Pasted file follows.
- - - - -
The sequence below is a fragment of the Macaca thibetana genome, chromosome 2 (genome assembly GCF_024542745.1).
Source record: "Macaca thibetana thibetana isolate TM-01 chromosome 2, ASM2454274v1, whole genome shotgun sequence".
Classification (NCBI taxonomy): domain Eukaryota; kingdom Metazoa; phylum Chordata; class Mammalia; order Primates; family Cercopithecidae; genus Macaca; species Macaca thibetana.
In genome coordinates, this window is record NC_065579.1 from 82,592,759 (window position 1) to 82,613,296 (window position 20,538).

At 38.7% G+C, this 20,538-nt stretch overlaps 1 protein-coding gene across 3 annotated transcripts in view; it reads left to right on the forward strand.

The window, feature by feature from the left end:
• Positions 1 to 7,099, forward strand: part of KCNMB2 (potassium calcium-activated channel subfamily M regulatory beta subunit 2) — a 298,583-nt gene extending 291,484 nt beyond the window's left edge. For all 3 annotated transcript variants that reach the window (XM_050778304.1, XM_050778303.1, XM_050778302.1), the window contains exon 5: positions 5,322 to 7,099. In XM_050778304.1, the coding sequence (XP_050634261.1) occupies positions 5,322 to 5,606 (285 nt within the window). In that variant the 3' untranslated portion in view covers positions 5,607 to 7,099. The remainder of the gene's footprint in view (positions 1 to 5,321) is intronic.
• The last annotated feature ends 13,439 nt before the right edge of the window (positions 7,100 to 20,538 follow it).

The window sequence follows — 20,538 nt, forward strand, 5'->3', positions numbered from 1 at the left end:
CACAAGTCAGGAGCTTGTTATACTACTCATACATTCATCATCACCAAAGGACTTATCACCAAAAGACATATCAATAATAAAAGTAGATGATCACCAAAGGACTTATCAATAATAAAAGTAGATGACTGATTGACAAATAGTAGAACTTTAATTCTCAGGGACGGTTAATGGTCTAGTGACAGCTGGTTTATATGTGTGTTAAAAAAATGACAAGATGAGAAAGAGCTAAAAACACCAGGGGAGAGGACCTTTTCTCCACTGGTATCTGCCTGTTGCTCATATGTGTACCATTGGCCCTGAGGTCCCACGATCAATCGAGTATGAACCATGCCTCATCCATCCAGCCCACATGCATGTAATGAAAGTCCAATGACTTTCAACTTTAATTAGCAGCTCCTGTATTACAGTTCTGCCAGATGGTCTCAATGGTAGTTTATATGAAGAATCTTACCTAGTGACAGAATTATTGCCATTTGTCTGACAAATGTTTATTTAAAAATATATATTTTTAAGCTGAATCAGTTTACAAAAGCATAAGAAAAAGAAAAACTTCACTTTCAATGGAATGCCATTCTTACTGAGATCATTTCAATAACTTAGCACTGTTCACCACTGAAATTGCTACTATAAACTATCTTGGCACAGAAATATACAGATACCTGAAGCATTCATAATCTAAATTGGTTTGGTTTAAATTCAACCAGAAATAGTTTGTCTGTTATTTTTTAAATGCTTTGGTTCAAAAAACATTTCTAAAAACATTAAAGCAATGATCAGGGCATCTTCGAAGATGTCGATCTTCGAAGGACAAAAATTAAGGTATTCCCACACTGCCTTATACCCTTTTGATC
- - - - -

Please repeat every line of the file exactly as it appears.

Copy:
The sequence below is a fragment of the Macaca thibetana genome, chromosome 2 (genome assembly GCF_024542745.1).
Source record: "Macaca thibetana thibetana isolate TM-01 chromosome 2, ASM2454274v1, whole genome shotgun sequence".
Classification (NCBI taxonomy): domain Eukaryota; kingdom Metazoa; phylum Chordata; class Mammalia; order Primates; family Cercopithecidae; genus Macaca; species Macaca thibetana.
In genome coordinates, this window is record NC_065579.1 from 82,592,759 (window position 1) to 82,613,296 (window position 20,538).

At 38.7% G+C, this 20,538-nt stretch overlaps 1 protein-coding gene across 3 annotated transcripts in view; it reads left to right on the forward strand.

The window, feature by feature from the left end:
• Positions 1 to 7,099, forward strand: part of KCNMB2 (potassium calcium-activated channel subfamily M regulatory beta subunit 2) — a 298,583-nt gene extending 291,484 nt beyond the window's left edge. For all 3 annotated transcript variants that reach the window (XM_050778304.1, XM_050778303.1, XM_050778302.1), the window contains exon 5: positions 5,322 to 7,099. In XM_050778304.1, the coding sequence (XP_050634261.1) occupies positions 5,322 to 5,606 (285 nt within the window). In that variant the 3' untranslated portion in view covers positions 5,607 to 7,099. The remainder of the gene's footprint in view (positions 1 to 5,321) is intronic.
• The last annotated feature ends 13,439 nt before the right edge of the window (positions 7,100 to 20,538 follow it).

The window sequence follows — 20,538 nt, forward strand, 5'->3', positions numbered from 1 at the left end:
CACAAGTCAGGAGCTTGTTATACTACTCATACATTCATCATCACCAAAGGACTTATCACCAAAAGACATATCAATAATAAAAGTAGATGATCACCAAAGGACTTATCAATAATAAAAGTAGATGACTGATTGACAAATAGTAGAACTTTAATTCTCAGGGACGGTTAATGGTCTAGTGACAGCTGGTTTATATGTGTGTTAAAAAAATGACAAGATGAGAAAGAGCTAAAAACACCAGGGGAGAGGACCTTTTCTCCACTGGTATCTGCCTGTTGCTCATATGTGTACCATTGGCCCTGAGGTCCCACGATCAATCGAGTATGAACCATGCCTCATCCATCCAGCCCACATGCATGTAATGAAAGTCCAATGACTTTCAACTTTAATTAGCAGCTCCTGTATTACAGTTCTGCCAGATGGTCTCAATGGTAGTTTATATGAAGAATCTTACCTAGTGACAGAATTATTGCCATTTGTCTGACAAATGTTTATTTAAAAATATATATTTTTAAGCTGAATCAGTTTACAAAAGCATAAGAAAAAGAAAAACTTCACTTTCAATGGAATGCCATTCTTACTGAGATCATTTCAATAACTTAGCACTGTTCACCACTGAAATTGCTACTATAAACTATCTTGGCACAGAAATATACAGATACCTGAAGCATTCATAATCTAAATTGGTTTGGTTTAAATTCAACCAGAAATAGTTTGTCTGTTATTTTTTAAATGCTTTGGTTCAAAAAACATTTCTAAAAACATTAAAGCAATGATCAGGGCATCTTCGAAGATGTCGATCTTCGAAGGACAAAAATTAAGGTATTCCCACACTGCCTTATACCCTTTTGATC